I’ve taken the first step in beating my addiction; I’ve admitted I am addicted to the news and helpless in the face of it.
I’m willing to turn it over to a higher power, but I don’t know who or what could keep me from my daily, even hourly fix. I thought when the election was over I could sleep through the night without scanning my phone or snapping on the news, but when nature calls I get up, despite how cozy I am, and I can’t go back to sleep until I’ve checked to see if something even more egregious than trying to subvert democracy or killing another quarter of a million people has happened in the midnight hours.
I’ve skipped a few steps in the 12 Step program, like making amends to everyone I’ve bored, exhausted or pissed off with my fixation on the news. I’ve ignored my family, monopolized all conversations that don’t have to do with the current and next Presidents, the risks of another Civil War, and even the latest terrible surge of the Corona virus, whose only silver lining is that at least I won‘t have to share a Thanksgiving holiday with that benighted Trumpster relative who somehow sneaked into the family when I wasn’t looking.
I’ve cut the cord with Comcast, so all I can stream is CNN Go, which offers an 8 minute preview of what’s happening now before they cut you off. For a while I could get both CNN and MSNBC live – or a half hour later, which is the standard streaming delay—but Advance, the Roku site that hosted them, abruptly terminated those channels this summer. Roku does provide one somewhat live news source free – unfortunately it’s Fox.
As for the networks, they’re available on delay, but I’ve never been one to postpone gratification, even for half an hour. I’ve put my subscriptions to the Washington Post and the New York Times on hiatus, and I clear their digital notifications from my phone before I read them. I’ve mostly ditched Facebook and Instagram and totally eliminated Twitter, although I still scroll innocently through current videos featuring cute dogs and Far Side cartoons. If there were any place to eavesdrop on other people’s conversations I might be more au courant with what’s happening, but the most interesting ones were never about politics anyway.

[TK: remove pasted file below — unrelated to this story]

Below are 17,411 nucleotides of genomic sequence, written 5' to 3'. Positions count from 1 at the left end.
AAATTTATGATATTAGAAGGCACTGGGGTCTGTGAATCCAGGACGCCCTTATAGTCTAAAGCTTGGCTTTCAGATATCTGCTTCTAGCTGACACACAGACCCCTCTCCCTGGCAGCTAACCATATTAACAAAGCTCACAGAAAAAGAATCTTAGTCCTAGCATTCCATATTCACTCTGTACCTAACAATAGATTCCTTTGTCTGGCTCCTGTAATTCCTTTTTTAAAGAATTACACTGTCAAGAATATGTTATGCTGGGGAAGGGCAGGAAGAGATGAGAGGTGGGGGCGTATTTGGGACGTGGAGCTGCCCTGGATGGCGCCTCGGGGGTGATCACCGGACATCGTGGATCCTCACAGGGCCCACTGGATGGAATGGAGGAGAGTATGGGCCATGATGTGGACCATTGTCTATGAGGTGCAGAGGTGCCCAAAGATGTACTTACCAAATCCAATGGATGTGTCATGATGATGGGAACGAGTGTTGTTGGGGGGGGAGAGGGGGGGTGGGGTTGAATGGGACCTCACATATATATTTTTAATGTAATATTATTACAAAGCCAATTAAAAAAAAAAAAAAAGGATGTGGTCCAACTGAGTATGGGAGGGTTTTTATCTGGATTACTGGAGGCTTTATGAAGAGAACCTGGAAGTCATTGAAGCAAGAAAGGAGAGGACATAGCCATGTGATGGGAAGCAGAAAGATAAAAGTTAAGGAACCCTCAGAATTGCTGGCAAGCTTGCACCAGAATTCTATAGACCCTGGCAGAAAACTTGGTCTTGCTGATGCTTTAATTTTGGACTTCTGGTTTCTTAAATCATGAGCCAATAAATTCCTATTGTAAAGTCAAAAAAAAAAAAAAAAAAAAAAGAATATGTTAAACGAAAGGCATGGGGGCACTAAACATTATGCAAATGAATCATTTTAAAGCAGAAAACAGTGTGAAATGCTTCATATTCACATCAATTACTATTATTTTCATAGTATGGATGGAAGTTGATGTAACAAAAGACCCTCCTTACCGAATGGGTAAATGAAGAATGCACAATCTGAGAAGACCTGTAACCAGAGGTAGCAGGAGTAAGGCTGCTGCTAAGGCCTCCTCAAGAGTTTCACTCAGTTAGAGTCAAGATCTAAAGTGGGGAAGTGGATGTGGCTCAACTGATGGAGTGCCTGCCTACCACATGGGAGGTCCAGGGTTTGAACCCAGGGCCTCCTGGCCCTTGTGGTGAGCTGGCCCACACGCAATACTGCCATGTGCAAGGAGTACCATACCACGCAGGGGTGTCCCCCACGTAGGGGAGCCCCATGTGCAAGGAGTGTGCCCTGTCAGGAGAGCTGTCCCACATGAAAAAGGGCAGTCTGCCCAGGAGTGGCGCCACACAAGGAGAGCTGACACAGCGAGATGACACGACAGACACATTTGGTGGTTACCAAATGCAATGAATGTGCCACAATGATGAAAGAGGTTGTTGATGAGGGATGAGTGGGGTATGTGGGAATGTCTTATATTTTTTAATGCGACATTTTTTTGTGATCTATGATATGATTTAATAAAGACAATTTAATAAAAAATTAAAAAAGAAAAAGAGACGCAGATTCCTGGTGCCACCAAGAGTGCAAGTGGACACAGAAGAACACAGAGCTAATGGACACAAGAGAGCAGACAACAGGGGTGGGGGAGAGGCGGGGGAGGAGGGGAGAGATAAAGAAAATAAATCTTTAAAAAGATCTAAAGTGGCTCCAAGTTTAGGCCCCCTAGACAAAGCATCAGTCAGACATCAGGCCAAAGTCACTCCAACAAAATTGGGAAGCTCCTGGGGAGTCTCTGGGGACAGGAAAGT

Still, I’m an addict. Despite my attempts to avoid it, news seeps in from the ozone layer, which is a kind of mental media that tells me what people are doing, feeling and thinking about. In my writing career, my ozone layer has alerted me to some trends early enough to look for statistical or demographic evidence or conduct enough interviews to get a book proposed and sold.
What my ozone layer tells me right now is that most people are tired of the news, even as the Covid surge is vying for top of the fold headlines with the latest petulant tweet by the sorest loser in history. Everyone in line at the supermarket and standing around the dog park is chattering about the difficulty of finding turkeys small enough to feed only the immediate family for Thanksgiving, whether you need a reservation to ski Stevens or Crystal, how important it is to put on a bra and pants that zip up even for a Zoom meeting, and why your grown kids never come home for Thanksgiving, even when there’s not a pandemic.
I might get a book out of that last one, if I hadn’t already written it. I replace the quart of chocolate salted caramel ice cream in my shopping basket with today’s edition of the New York Times and toss in the WSJ for good measure…
Sometimes replacing one addiction with another works for a while, but after you’ve gained the Corona 15, you realize you’ve failed, and that a policy of harm reduction might be the best you can do.